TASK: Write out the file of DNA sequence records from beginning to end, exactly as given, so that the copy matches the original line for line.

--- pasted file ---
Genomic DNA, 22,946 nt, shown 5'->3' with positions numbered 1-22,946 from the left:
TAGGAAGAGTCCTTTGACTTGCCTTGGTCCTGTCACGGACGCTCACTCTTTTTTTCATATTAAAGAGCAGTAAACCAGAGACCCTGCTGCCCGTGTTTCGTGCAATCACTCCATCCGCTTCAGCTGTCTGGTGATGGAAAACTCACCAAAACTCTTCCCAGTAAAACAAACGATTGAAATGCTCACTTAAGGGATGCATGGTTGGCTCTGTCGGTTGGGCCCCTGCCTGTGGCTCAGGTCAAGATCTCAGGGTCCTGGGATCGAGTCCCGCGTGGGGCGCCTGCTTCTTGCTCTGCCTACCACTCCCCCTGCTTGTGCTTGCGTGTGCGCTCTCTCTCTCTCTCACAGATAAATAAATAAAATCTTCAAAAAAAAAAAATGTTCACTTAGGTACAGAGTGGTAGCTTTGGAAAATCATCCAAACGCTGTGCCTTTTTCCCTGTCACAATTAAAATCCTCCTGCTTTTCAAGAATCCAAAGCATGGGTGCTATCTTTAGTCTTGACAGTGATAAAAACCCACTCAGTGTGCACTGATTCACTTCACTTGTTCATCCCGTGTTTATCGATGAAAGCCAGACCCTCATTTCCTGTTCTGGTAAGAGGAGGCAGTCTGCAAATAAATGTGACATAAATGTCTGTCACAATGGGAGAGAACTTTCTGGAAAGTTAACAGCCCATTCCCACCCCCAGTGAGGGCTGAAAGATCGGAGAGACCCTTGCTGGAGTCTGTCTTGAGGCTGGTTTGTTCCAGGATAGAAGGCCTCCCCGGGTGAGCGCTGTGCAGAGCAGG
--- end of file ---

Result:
Genomic DNA, 22,946 nt, shown 5'->3' with positions numbered 1-22,946 from the left:
TAGGAAGAGTCCTTTGACTTGCCTTGGTCCTGTCACGGACGCTCACTCTTTTTTTCATATTAAAGAGCAGTAAACCAGAGACCCTGCTGCCCGTGTTTCGTGCAATCACTCCATCCGCTTCAGCTGTCTGGTGATGGAAAACTCACCAAAACTCTTCCCAGTAAAACAAACGATTGAAATGCTCACTTAAGGGATGCATGGTTGGCTCTGTCGGTTGGGCCCCTGCCTGTGGCTCAGGTCAAGATCTCAGGGTCCTGGGATCGAGTCCCGCGTGGGGCGCCTGCTTCTTGCTCTGCCTACCACTCCCCCTGCTTGTGCTTGCGTGTGCGCTCTCTCTCTCTCTCACAGATAAATAAATAAAATCTTCAAAAAAAAAAAATGTTCACTTAGGTACAGAGTGGTAGCTTTGGAAAATCATCCAAACGCTGTGCCTTTTTCCCTGTCACAATTAAAATCCTCCTGCTTTTCAAGAATCCAAAGCATGGGTGCTATCTTTAGTCTTGACAGTGATAAAAACCCACTCAGTGTGCACTGATTCACTTCACTTGTTCATCCCGTGTTTATCGATGAAAGCCAGACCCTCATTTCCTGTTCTGGTAAGAGGAGGCAGTCTGCAAATAAATGTGACATAAATGTCTGTCACAATGGGAGAGAACTTTCTGGAAAGTTAACAGCCCATTCCCACCCCCAGTGAGGGCTGAAAGATCGGAGAGACCCTTGCTGGAGTCTGTCTTGAGGCTGGTTTGTTCCAGGATAGAAGGCCTCCCCGGGTGAGCGCTGTGCAGAGCAGG